Construction Journal Entry Week of 5/12/19

5/14-16/19 I went up to Camp Serendipity for 3 days: Tuesday through Thursday.

On the way up I stopped and visited with Earl for about an hour. He was doing a lot better than he was last week. I arrived at Camp Serendipity at 1:00. The temperature was 50 and there was a light drizzle. I was happy to see that the mason bee block was nearly filled. There were only about 10 holes left and a few bees seemed to be working on filling those too.

I hoisted the flag, built a fire in the stove, and had my lunch. By then the drizzle had pretty much stopped so I went into the woods to check on whether Andrew was getting irrigated. There didn't seem to be any water coming out of the hose. So, I went over to check the pump and found that it was pumping steadily. I went back to the cabin and took a nap without understanding why there was no flow at the tree.

When I got up, I tried installing the new doorknob set I had brought with me. I thought I was about done and was tightening the two screws that hold the inside knob to the outside knob when, with about an eighth of an inch to go, I felt some resistance.

After jiggling the knobs and trying to figure it out, I decided just to turn the screwdriver against the resistance. It was as if my door was an eighth of an inch too thin.

After turning the screws, I noticed that I was forcing the locking knob at the center of the knob to stick out. It came out about an eighth of an inch and I knew that wasn't right. So, I took the knobs off again and tried to figure out what was going on. It looked like the small nylon pawl protruding from the locking knob on the inside was supposed to go into a hole in the end of the shaft coming out of the outside knob, and it looked like it was probably mis-aligned when I tried to screw the assembly together. I think the shaft pushed against the nylon pawl and squeezed the locking knob out of its seat.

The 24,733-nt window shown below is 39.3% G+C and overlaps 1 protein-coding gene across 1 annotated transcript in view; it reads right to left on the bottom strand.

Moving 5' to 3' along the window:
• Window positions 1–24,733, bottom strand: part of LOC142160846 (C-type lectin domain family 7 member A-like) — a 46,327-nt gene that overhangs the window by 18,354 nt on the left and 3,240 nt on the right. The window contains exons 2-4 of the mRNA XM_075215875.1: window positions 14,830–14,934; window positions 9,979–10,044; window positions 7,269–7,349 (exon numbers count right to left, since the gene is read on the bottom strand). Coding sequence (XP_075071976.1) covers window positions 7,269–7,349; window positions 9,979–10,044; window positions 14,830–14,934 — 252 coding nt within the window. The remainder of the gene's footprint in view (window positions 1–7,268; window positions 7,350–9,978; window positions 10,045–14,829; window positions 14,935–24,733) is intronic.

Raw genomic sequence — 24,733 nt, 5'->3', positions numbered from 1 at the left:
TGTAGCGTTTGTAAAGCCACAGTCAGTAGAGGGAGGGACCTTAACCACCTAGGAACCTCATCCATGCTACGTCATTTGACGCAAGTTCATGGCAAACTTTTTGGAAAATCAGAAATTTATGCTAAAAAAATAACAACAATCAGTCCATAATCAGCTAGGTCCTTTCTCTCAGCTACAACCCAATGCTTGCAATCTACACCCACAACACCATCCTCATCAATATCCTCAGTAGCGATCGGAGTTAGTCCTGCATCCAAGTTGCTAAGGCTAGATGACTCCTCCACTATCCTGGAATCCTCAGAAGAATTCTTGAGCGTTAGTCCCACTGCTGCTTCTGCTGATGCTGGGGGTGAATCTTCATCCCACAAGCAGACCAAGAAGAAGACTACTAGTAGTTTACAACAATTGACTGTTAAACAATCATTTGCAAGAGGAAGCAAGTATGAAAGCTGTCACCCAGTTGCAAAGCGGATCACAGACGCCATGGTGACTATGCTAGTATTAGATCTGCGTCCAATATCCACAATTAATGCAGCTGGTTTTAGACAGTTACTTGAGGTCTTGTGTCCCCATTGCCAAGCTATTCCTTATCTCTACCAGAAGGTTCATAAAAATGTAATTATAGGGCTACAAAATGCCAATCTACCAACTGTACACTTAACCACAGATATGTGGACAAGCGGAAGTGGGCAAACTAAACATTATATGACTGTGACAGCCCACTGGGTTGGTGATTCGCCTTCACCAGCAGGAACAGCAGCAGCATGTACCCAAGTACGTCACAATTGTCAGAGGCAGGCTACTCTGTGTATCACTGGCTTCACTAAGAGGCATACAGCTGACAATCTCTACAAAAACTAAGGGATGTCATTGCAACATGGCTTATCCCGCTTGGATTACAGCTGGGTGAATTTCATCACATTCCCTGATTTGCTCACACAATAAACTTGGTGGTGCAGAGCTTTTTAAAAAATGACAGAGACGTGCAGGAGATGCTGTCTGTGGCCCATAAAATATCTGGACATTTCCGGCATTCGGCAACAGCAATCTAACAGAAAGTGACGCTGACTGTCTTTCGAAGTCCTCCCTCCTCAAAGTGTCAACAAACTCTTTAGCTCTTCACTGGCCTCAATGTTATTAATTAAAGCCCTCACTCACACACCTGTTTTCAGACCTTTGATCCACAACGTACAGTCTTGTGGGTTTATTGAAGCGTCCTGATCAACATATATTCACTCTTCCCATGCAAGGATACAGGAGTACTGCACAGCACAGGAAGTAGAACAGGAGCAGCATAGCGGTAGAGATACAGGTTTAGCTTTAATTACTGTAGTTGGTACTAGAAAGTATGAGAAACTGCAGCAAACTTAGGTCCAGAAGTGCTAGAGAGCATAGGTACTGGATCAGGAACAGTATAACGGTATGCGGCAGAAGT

I tried to work the knob loose and get it back to where it would turn, but I was unsuccessful. I gave up.

I called the help number that was provided with the knobs and spent 10 minutes or so waiting for a human to answer. When help arrived, the technician got the information about the problem, walked me through several diagnostic steps, which involved me locking myself out of the building and having to go around to the front door to get the lock open again, but to no avail.

The conclusion was that I was given instructions to take a picture of the lock as proof of purchase, and then send that picture to the Kwikset company in answer to an email they would send me. Then they would send me a new lock. Of course, that would have to wait until I got home. In the meantime, I jury-rigged the lock enough so that I could use the back door and get in and out.

On Wednesday after breakfast, I went back up to Andrew. I found that water was coming out of the hose but very slowly. It was on the order of 50 seconds between drips. I followed the hose up the trail and into the bushes looking for leaks. I didn't see any.